The Big HOO-HAA! returns to the Comedy Festival with a duel of dazzling wit.
By Rebecca Waese
What’s been running every Friday night for 8 years and is still new to the stage every time? It’s The Big HOO-HAA!, Melbourne’s long-standing comedy improvisation battle where the audience’s suggestions prompt two teams of comics to a duel of dazzling wit and spontaneous songs. Usually at home on stage at the Butterfly Club, The Big HOO-HAA! brings a rotating cast of performers to Melbourne Town Hall for opening night mayhem at the Melbourne International Comedy Festival.
This show, (and I saw the late one at 11 pm), was an energetic blast of good-time feels coming at us hard. The format is designed to pit wits and courage of two comic teams, the Hearts and the Bones, against each other, mediated by a Master of Ceremonies/umpire, and fuelled by the suggestions of the audience. The feeling in the room was warm and creative and the MC, last night played by Dan Debuf, created an atmosphere where the audience was part of the magic and never a target.
In a series of competitive comedy challenges and games, each team put their heart and wits on the line and the audience voted for a winner. There was spontaneous song-writing, scenes that were re-done in different eras, a Charades-inspired challenge of guess-three-things-about-my-perfect-lover, and a pun-infused round of one-liners with instant death elimination. Not every offer was a winner last night, but it was good for the soul to see the performers laying it out there and there were far more laughs than groans from the Hearts and Bones.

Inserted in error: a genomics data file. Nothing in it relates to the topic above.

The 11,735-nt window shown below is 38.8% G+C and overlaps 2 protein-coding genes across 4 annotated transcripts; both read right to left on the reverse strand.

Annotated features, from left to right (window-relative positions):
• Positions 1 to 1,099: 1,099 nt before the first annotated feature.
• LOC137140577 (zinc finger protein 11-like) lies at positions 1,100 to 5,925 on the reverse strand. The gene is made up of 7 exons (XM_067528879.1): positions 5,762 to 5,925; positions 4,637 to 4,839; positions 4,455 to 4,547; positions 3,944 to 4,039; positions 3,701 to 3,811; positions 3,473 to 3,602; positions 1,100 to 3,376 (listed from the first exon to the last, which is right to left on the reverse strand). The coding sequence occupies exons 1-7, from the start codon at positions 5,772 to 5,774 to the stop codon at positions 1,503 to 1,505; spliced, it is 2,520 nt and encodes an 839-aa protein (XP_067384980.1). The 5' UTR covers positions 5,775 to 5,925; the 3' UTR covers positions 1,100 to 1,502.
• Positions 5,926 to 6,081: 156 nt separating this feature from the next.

Last night, an entire musical about cheesecake arose from an audience suggestion, and the chorus from Louisa Fitzhardinge’s spontaneous ballad of ‘I’m a Milky Girl’ is still playing in my brain. Sophie Kneebone was also a standout; I particularly liked her Scottish brogue that emerged in a Russian communist party scene and her decision to embrace it. Caleb Garfinkel on guitar was a treat to listen to and set a range of musical moods at the audience’s request.
The rules of improvisation were made clear on stage: accept any offer made, commit to your choices even if they lead you to bizarre places and help out your fellow actor wherever you can. This is undoubtedly what led to the outing of an unusual love affair between Milky Ma (Brianna Williams) and her favourite talking cow, Bessie, (Luke Ryan) which will never happen again. Such is the ‘once upon a time’ quality of The Big HOO-HAA! For clever, rapid-fire comedy that makes you feel part of the winning team, head to The Big HOO-HAA! You’ll be glad you did.
The Big HOO-HAA! plays at Melbourne Town Hall until 21 April. Tickets can be purchased online and by calling the box office on 03 9245 3788.
Rebecca Waese is an Honorary Associate at La Trobe University in the Department of Creative Arts and English.